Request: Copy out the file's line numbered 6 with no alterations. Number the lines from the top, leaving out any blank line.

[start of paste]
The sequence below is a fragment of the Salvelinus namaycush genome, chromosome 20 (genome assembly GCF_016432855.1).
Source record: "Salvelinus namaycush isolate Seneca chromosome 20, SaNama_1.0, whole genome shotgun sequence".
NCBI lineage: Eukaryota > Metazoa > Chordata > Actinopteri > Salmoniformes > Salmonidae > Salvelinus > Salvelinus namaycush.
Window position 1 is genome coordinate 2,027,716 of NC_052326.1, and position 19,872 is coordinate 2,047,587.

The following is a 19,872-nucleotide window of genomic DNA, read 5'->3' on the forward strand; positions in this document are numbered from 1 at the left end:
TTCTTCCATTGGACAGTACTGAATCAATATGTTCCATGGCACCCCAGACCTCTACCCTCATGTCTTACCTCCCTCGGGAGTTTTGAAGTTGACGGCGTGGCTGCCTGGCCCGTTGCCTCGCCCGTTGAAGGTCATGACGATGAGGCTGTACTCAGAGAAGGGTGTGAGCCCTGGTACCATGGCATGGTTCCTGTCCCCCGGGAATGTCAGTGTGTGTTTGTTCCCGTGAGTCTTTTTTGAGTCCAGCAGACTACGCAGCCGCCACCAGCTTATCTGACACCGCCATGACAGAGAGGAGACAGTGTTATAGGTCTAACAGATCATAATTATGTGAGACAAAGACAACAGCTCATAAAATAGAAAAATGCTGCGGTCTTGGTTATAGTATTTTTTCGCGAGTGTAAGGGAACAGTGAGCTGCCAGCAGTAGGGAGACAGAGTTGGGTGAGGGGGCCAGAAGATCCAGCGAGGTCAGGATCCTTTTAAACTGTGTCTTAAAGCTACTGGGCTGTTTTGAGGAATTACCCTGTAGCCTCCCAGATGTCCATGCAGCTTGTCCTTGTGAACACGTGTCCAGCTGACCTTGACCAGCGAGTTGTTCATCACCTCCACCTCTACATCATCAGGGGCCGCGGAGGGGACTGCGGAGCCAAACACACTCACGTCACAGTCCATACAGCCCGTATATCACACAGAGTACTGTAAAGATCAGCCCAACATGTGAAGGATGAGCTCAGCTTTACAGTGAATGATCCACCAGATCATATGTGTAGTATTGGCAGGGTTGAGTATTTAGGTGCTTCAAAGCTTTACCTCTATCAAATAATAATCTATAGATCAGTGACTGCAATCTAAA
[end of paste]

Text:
TTCTTCCATTGGACAGTACTGAATCAATATGTTCCATGGCACCCCAGACCTCTACCCTCATGTCTTACCTCCCTCGGGAGTTTTGAAGTTGACGGCGTGGCTGCCTGGCCCGTTGCCTCGCCCGTTGAAGGTCATGACGATGAGGCTGTACTCAGAGAAGGGTGTGAGCCCTGGTACCATGGCATGGTTCCTGTCCCCCGGGAATGTCAGTGTGTGTTTGTTCCCGTGAGTCTTTTTTGAGTCCAGCAGACTACGCAGCCGCCACCAGCTTATCTGACACCGCCATGACAGAGAGGAGACAGTGTTATAGGTCTAACAGATCATAATTATGTGAGACAAAGACAACAGCTCATAAAATAGAAAAATGCTGCGGTCTTGGTTATAGTATTTTTTCGCGAGTGTAAGGGAACAGTGAGCTGCCAGCAGTAGGGAGACAGAGTTGGGTGAGGGGGCCAGAAGATCCAGCGAGGTCAGGATCCTTTTAAACTGTGTCTTAAAGCTACTGGGCTGTTTTGAGGAATTACCCTGTAGCCTCCCAGATGTCCATGCAGCTTGTCCTTGTGAACACGTGTCCAGCTGACCTTGACCAGCGAGTTGTTCATCACCTCCACCTCTACATCATCAGGGGCCGCGGAGGGGACTGCGGAGCCAAACACACTCACGTCACAGTCCATACAGCCCGTATATCACACAGAGTACTGTAAAGATCAGCCCAACATGTGAAGGATGAGCTCAGCTTTACAGTGAATGATCCACCAGATCATATGTGTAGTATTGGCAGGGTTGAGTATTTAGGTGCTTCAAAGCTTTACCTCTATCAAATAATAATCTATAGATCAGTGACTGCAATCTAAA